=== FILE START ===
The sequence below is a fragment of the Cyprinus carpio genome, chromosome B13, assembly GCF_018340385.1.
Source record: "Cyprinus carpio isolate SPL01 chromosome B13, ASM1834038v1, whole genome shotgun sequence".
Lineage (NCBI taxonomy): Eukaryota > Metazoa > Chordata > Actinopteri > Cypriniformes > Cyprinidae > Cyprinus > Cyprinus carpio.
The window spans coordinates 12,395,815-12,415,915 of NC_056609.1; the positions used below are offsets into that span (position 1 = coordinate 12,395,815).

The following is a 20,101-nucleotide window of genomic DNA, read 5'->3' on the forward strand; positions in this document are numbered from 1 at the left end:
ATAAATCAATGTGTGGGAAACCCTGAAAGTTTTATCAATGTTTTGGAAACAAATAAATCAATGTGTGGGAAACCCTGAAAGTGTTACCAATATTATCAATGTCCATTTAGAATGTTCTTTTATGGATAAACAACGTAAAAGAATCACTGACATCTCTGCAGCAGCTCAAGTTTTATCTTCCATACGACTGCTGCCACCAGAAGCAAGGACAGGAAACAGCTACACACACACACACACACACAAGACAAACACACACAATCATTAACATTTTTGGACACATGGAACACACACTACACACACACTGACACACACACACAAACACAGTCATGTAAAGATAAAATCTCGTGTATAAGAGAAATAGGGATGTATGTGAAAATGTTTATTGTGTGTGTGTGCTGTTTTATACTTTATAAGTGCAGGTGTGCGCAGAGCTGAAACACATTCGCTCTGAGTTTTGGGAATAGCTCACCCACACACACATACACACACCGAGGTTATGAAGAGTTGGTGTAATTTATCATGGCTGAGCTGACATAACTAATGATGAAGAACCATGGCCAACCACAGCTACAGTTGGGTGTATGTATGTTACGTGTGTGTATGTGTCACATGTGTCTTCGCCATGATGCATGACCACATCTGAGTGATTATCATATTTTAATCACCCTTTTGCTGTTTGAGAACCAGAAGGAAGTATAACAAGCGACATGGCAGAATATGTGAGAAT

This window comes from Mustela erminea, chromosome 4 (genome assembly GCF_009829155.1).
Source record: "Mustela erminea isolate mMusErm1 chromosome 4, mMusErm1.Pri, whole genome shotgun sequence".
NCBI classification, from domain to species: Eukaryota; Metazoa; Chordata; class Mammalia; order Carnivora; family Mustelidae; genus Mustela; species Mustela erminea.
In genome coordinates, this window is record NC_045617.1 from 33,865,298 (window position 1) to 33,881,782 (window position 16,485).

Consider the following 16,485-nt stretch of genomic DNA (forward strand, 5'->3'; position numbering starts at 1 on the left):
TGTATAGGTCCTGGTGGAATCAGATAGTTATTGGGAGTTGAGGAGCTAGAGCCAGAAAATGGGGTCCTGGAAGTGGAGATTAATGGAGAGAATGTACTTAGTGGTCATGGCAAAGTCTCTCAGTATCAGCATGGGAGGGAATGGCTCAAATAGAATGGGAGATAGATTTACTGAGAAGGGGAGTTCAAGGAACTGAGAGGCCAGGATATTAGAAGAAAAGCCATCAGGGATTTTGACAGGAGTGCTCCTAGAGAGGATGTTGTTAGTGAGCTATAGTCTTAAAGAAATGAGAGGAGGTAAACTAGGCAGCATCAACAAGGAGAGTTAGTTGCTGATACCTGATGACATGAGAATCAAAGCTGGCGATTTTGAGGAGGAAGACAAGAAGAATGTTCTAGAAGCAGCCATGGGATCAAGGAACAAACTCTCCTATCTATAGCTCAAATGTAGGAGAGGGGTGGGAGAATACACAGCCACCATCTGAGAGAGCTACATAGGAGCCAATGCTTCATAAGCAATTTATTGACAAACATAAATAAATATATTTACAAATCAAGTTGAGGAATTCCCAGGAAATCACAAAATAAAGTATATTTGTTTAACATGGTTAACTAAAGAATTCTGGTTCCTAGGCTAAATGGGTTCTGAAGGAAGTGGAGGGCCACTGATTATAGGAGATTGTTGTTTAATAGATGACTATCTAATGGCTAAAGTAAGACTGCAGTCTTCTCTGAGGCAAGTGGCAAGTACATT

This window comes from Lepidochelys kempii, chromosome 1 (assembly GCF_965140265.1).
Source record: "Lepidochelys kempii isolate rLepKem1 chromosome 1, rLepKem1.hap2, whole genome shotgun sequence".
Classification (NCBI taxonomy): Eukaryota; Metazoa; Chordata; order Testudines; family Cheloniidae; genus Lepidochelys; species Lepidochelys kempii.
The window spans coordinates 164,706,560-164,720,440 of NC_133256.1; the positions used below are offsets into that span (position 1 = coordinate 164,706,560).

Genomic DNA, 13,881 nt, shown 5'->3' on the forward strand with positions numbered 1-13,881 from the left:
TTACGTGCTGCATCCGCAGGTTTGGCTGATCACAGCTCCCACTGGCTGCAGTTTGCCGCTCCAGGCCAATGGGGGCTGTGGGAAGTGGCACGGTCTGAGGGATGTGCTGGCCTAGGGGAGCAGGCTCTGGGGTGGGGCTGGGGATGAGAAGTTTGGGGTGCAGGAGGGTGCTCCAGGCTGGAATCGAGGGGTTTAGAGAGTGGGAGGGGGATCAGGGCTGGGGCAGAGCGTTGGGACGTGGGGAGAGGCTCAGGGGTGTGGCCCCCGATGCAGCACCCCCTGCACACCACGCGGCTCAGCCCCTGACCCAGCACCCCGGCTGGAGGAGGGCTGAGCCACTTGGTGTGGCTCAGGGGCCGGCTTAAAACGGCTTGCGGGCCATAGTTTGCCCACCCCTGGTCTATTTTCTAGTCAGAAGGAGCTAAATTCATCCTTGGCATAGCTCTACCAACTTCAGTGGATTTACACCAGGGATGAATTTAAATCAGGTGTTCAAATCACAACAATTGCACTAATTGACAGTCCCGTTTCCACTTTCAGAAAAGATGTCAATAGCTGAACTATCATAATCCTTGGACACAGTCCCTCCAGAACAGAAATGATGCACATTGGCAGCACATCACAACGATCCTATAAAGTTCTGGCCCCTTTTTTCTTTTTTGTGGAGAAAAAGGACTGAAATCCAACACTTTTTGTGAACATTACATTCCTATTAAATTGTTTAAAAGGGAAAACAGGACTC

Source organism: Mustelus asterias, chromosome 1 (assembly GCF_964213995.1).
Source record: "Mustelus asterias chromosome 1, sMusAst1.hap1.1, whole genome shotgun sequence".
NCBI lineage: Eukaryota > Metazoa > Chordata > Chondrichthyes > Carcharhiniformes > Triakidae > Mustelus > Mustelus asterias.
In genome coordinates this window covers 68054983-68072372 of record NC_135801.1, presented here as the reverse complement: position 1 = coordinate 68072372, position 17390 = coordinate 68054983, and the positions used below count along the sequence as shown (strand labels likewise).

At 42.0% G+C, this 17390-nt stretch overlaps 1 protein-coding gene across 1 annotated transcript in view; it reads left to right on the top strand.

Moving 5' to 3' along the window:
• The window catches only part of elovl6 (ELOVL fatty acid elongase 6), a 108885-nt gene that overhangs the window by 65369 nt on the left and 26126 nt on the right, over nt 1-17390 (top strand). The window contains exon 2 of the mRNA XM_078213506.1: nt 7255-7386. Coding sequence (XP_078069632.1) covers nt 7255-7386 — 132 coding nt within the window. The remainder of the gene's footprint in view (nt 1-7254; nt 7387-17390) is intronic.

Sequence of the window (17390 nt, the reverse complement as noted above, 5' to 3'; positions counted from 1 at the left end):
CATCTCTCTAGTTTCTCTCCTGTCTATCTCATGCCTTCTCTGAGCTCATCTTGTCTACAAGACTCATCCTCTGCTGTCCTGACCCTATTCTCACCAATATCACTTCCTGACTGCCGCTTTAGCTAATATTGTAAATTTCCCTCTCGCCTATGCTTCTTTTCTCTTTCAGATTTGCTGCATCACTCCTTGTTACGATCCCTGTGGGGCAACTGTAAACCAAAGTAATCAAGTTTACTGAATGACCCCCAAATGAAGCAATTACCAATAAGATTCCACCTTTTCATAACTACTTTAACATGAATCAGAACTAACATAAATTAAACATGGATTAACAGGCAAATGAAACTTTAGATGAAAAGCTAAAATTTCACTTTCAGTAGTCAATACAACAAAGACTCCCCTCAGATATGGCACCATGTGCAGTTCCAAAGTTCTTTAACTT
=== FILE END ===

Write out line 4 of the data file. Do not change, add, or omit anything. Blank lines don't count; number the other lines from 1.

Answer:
The window spans coordinates 12,395,815-12,415,915 of NC_056609.1; the positions used below are offsets into that span (position 1 = coordinate 12,395,815).